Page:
The big plants on the right are zucchini squash, which are likely to take over pretty much everything else.  Beyond them (above them) is another row with tomato plants.  The row on the near left is radishes, with corn coming up nicely just to the right of that.  
It’s hard to see, but in the next plot over is where we’ve planted pumpkins and watermelon.  We’ve had to tweak the watering solution on that second plot a few times.  Initially my garden experts had thought that we could use sprinkler style watering, but we apparently don’t have enough water pressure for that.  So we’ll be installing dripper heads on those lines as well, once the seeds start coming up and we know where the plants are
We have two groups that meet in our fellowship hall each month.  Crossover Education Center and Happy Friends Club are both headed up by one of our members, and are opportunities for special needs people to receive life skills training as well as engage in social activities – respectively.  The groups have been growing and growing over the past year.  The Happy Friends Club adopted this small area of ground to plant lavender, herbs, and flowers.  It looks beautiful, and will smell great in the near future!
The lovely bi-color paint job on the portable building is due to some very thoughtful tagging that some neighborhood kids provided us with.  I’d love to get in contact with these guys and ask them to do a mural or something really artistic – instead of just practicing signing their names.  I continue to pray for more people, and for protection of these fragile little plants from taggers and other folks with too much time on their hands or just a mean streak.  And I pray that people will be blessed from the food as well as the process.

The Reason for God – Problem

May 19, 2009

Writing is difficult work.  If nothing else, reading this blog should prove that it is very difficult to write well, and that more often than not, people (including myself) write poorly.  Writing theologically is even more difficult.  The need for clarity, the need to write precisely about things that are in some ways very imprecise, and the need to write accessibly are each cherry bombs that must be adequately juggled constantly so that one does not have one’s hands blown off.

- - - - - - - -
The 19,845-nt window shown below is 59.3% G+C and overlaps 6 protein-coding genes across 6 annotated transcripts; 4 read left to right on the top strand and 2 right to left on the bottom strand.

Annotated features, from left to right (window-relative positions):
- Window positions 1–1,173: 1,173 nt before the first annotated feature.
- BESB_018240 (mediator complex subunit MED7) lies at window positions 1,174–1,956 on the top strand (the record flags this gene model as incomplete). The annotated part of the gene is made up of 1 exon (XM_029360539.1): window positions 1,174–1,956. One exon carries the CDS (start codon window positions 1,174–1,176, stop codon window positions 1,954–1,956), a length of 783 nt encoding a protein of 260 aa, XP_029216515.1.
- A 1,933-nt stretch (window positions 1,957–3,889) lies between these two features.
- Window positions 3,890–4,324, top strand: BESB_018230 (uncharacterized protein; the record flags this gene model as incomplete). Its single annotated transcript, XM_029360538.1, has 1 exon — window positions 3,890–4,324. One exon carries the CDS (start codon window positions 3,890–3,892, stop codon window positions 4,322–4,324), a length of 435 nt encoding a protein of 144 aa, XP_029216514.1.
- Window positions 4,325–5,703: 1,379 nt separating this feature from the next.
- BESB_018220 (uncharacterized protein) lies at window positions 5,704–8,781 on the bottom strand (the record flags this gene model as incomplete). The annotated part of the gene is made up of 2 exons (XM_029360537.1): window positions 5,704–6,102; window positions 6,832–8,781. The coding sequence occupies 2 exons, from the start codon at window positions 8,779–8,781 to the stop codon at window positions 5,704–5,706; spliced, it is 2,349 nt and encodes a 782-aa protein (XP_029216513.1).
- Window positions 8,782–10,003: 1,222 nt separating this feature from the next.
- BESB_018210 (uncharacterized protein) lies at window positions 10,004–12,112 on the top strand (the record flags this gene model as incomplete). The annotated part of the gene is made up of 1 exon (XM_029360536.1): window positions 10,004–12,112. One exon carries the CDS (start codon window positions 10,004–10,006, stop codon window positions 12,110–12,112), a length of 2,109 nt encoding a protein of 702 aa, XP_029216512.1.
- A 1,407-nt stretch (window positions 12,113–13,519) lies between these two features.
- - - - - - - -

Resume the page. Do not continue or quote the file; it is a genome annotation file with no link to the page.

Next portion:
So I try to bring this appreciation to my critiques of others’ writing.  Or at least, I want to.  That being said, there are times when a theological concept has been treated, and that treatment is not Biblically accurate, and so this needs to be pointed out because of the ramifications on talking about these things with people who do not already believe them.  
I’m closing in on the end of Timothy Keller’s The Reason for God.  Overall, it’s been a good basic primer on addressing the objections most commonly raised by non-believers about Christianity.  His treatment is not exhaustive, but it’s a good starting point.  The second half of the book attempts to lay out the argument for Christianity – why is it reasonable to believe in Christianity?  I think his premises here are a little weaker, but I try to remember that he’s writing this section as well for the non-believer, and so it’s necessary to use language and metaphors and explanations that are accessible to the non-believer.